The constant pressure reduced Vancouver’s effectiveness on the cycle, and chasing Nashville’s players put them in penalty trouble. Nashville’s 22 power plays to Vancouver’s 13 would normally have spelled the Canucks’ doom.

But the Predators could only score power-play goals twice in six games. And now the Canucks are in the second round for the second time since their Stanley Cup Final run in 2010-11.

In large part, that showed how much had changed this year. Right from his arrival, coach Rick Tocchet hammered in on systems play. That, and management’s focus on acquiring strong defensive players, let them ride through the challenge.

The Other Challenge

The Canucks MVP from the Nashville series could well be goalie coach Ian Clark. His sterling reputation continues to be burnished by the play of his students, but this was something else.

After Thatcher Demko went out with a week-to-week injury, what was a sure strength became a weakness. Casey DeSmith provided what he had all season: “good enough to win” goaltending. Then when he was injured, rookie Artūrs Šilovs stepped up and claimed the net.

At this point, it’s Šilovs’ net to lose, but a determined Predators squad is not the Edmonton Oilers. Vancouver’s leading scorer, Brock Boeser, would be fifth in Oilers’ scoring. With Demko not expected to return for at least a week, Šilovs in the Canucks last line of defence.

With only a dozen NHL games worth of experience, he won’t be someone the Oilers will know well.

At the other end of the ice is Stuart Skinner, who unlike Šilovs has his own history in the playoffs. He shouldered much of the blame for last season’s second-round exit. While he didn’t steal any games, Edmonton played a much more wide-open game, leaving him vulnerable and relying on scorers.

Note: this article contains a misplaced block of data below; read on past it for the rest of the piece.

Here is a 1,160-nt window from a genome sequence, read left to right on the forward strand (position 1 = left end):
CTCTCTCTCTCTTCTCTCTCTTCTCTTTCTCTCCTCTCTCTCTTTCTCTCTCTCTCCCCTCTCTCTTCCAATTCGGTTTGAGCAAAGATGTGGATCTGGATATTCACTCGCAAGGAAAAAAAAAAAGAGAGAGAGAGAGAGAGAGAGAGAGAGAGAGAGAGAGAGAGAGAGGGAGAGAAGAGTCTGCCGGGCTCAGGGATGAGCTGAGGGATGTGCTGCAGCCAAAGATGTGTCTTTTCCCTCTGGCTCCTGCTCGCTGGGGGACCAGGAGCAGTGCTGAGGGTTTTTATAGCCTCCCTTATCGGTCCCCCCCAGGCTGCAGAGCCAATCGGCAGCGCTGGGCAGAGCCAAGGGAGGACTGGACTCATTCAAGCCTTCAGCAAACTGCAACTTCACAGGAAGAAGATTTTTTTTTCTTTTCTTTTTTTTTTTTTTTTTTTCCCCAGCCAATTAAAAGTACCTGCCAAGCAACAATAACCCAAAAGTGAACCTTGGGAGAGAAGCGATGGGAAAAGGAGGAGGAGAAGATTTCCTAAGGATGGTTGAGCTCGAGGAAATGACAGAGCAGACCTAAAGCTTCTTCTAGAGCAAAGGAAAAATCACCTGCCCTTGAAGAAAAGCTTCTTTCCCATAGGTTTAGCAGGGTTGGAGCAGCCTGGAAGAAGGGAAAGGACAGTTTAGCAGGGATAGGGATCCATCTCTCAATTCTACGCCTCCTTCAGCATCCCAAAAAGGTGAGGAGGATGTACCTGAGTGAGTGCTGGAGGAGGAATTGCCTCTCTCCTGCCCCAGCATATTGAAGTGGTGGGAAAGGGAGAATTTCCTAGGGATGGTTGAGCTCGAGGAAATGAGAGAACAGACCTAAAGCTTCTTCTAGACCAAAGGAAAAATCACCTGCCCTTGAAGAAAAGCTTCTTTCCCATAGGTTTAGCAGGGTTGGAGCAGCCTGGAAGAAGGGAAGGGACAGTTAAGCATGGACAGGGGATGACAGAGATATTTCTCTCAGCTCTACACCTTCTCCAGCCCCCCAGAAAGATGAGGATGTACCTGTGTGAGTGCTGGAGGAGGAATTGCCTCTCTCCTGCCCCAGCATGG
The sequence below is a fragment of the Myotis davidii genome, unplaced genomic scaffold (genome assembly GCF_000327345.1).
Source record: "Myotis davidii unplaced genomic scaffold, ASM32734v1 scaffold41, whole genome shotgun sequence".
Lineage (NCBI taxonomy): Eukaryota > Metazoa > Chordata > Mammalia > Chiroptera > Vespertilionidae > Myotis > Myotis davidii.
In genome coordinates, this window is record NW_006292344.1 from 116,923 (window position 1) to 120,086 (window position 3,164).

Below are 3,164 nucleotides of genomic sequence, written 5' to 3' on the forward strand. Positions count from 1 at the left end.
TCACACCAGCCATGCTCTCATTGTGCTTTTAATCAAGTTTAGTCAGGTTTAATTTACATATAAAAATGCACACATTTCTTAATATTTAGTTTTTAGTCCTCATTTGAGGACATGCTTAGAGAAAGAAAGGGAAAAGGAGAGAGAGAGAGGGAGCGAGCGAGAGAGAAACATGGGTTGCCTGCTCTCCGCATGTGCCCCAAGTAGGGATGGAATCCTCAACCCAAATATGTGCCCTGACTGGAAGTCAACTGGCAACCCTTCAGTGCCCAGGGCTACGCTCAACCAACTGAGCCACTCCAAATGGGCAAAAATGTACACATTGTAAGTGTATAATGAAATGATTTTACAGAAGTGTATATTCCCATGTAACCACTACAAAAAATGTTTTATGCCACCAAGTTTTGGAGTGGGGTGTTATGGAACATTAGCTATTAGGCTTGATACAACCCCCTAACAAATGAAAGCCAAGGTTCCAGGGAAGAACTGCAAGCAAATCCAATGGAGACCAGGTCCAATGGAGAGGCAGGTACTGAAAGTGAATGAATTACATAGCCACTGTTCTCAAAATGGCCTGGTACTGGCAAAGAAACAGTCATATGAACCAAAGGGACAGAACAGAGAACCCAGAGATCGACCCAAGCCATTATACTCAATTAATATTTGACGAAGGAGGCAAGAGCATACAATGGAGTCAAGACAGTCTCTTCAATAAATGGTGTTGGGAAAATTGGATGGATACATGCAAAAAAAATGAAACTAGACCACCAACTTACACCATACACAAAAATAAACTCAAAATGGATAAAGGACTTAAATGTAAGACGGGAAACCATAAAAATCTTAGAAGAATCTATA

Skinner’s very good regular season numbers didn’t hold up, though there was clearly no thought of replacing him. Calvin Pickard is an honest workman as backup, but not a starter for the second season. This year is his, and that fourth game against the Kings was a statement. Edmonton is not afraid to forgo personal stats to get the win.

Oilers or Canucks Beyond Round Two

The safe money has got to be on Edmonton, here. They have a deadly power play, a commitment to defence when needed, and game-breakers through the lineup. Good size, great speed and a lot of scoring talent up front has a very good top pair behind it.

Bouchard has veteran Matthias Ekholm beside him as a calm and constant presence with plenty of scoring touch. The whole team protects the supposed weak line, Skinner, and his play has been plenty good enough.

Vancouver, on the other hand, relies on a controlled pace and controlling the puck. If they thought Nashville had good breakouts, the Oilers are on a whole other level. Their speed is going to be a huge challenge, and they’ll need their set plays to cash in a lot more against Skinner than they did against Juuse Saros.

The Canucks “X-factor” is, as expected, in net. Šilovs is a mystery but has come up clutch in the highest-pressure situations available. The defence knows their job, and if point-per-game centre Elias Pettersson can find his confidence, he adds a new dimension to the game.

If Vancouver is looking for a weakness, nine of McDavid’s points were on special teams, as were seven of Draisaitl’s and five of Bouchard’s. But for that to work, they need to limit the number of times Edmonton goes on the power play. That’s going to be hard, as the team who is chasing usually takes the penalties.

And the Oilers are very, very fast.

However these games go, they will be a complete change from the previous round. The games should provide a lot more scoring chances, a lot more open skating, and probably a lot more scoring.

Maybe, just maybe, this whole playoff rivalry thing can work!